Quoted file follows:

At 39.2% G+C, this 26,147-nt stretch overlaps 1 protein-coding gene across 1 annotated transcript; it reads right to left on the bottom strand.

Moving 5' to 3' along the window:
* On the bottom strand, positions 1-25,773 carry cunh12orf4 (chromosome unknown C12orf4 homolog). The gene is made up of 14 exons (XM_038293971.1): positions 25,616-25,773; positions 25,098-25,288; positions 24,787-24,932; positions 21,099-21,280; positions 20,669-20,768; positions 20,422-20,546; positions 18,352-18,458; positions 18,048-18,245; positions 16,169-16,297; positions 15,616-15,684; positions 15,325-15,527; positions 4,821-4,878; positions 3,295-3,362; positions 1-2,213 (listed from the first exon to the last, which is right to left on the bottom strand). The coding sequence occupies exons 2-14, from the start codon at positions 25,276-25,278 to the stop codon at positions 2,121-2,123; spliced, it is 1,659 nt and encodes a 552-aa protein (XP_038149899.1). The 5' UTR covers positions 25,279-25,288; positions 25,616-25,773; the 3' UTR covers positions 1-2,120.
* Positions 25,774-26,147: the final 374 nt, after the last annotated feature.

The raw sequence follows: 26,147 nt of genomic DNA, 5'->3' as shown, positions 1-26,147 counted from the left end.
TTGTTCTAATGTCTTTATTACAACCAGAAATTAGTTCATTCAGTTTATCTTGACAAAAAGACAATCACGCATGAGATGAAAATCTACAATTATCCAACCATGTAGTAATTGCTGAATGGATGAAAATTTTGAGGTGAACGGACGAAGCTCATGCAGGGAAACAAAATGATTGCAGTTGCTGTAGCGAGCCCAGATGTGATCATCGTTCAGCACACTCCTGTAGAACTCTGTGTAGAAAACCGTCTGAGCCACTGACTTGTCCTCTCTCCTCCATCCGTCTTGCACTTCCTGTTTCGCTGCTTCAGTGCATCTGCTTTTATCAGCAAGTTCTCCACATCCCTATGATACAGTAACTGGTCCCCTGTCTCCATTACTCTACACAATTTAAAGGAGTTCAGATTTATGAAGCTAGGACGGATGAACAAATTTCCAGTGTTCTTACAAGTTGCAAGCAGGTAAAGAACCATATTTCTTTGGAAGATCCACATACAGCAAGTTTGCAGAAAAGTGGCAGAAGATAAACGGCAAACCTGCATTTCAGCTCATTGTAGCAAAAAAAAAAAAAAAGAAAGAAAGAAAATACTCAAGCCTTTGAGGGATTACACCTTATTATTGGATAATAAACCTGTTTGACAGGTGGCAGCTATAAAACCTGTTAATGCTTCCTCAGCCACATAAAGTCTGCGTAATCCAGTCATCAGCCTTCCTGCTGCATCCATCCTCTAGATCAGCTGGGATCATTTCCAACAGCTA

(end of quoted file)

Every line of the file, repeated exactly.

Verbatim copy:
At 39.2% G+C, this 26,147-nt stretch overlaps 1 protein-coding gene across 1 annotated transcript; it reads right to left on the bottom strand.

Moving 5' to 3' along the window:
* On the bottom strand, positions 1-25,773 carry cunh12orf4 (chromosome unknown C12orf4 homolog). The gene is made up of 14 exons (XM_038293971.1): positions 25,616-25,773; positions 25,098-25,288; positions 24,787-24,932; positions 21,099-21,280; positions 20,669-20,768; positions 20,422-20,546; positions 18,352-18,458; positions 18,048-18,245; positions 16,169-16,297; positions 15,616-15,684; positions 15,325-15,527; positions 4,821-4,878; positions 3,295-3,362; positions 1-2,213 (listed from the first exon to the last, which is right to left on the bottom strand). The coding sequence occupies exons 2-14, from the start codon at positions 25,276-25,278 to the stop codon at positions 2,121-2,123; spliced, it is 1,659 nt and encodes a 552-aa protein (XP_038149899.1). The 5' UTR covers positions 25,279-25,288; positions 25,616-25,773; the 3' UTR covers positions 1-2,120.
* Positions 25,774-26,147: the final 374 nt, after the last annotated feature.

The raw sequence follows: 26,147 nt of genomic DNA, 5'->3' as shown, positions 1-26,147 counted from the left end.
TTGTTCTAATGTCTTTATTACAACCAGAAATTAGTTCATTCAGTTTATCTTGACAAAAAGACAATCACGCATGAGATGAAAATCTACAATTATCCAACCATGTAGTAATTGCTGAATGGATGAAAATTTTGAGGTGAACGGACGAAGCTCATGCAGGGAAACAAAATGATTGCAGTTGCTGTAGCGAGCCCAGATGTGATCATCGTTCAGCACACTCCTGTAGAACTCTGTGTAGAAAACCGTCTGAGCCACTGACTTGTCCTCTCTCCTCCATCCGTCTTGCACTTCCTGTTTCGCTGCTTCAGTGCATCTGCTTTTATCAGCAAGTTCTCCACATCCCTATGATACAGTAACTGGTCCCCTGTCTCCATTACTCTACACAATTTAAAGGAGTTCAGATTTATGAAGCTAGGACGGATGAACAAATTTCCAGTGTTCTTACAAGTTGCAAGCAGGTAAAGAACCATATTTCTTTGGAAGATCCACATACAGCAAGTTTGCAGAAAAGTGGCAGAAGATAAACGGCAAACCTGCATTTCAGCTCATTGTAGCAAAAAAAAAAAAAAAGAAAGAAAGAAAATACTCAAGCCTTTGAGGGATTACACCTTATTATTGGATAATAAACCTGTTTGACAGGTGGCAGCTATAAAACCTGTTAATGCTTCCTCAGCCACATAAAGTCTGCGTAATCCAGTCATCAGCCTTCCTGCTGCATCCATCCTCTAGATCAGCTGGGATCATTTCCAACAGCTA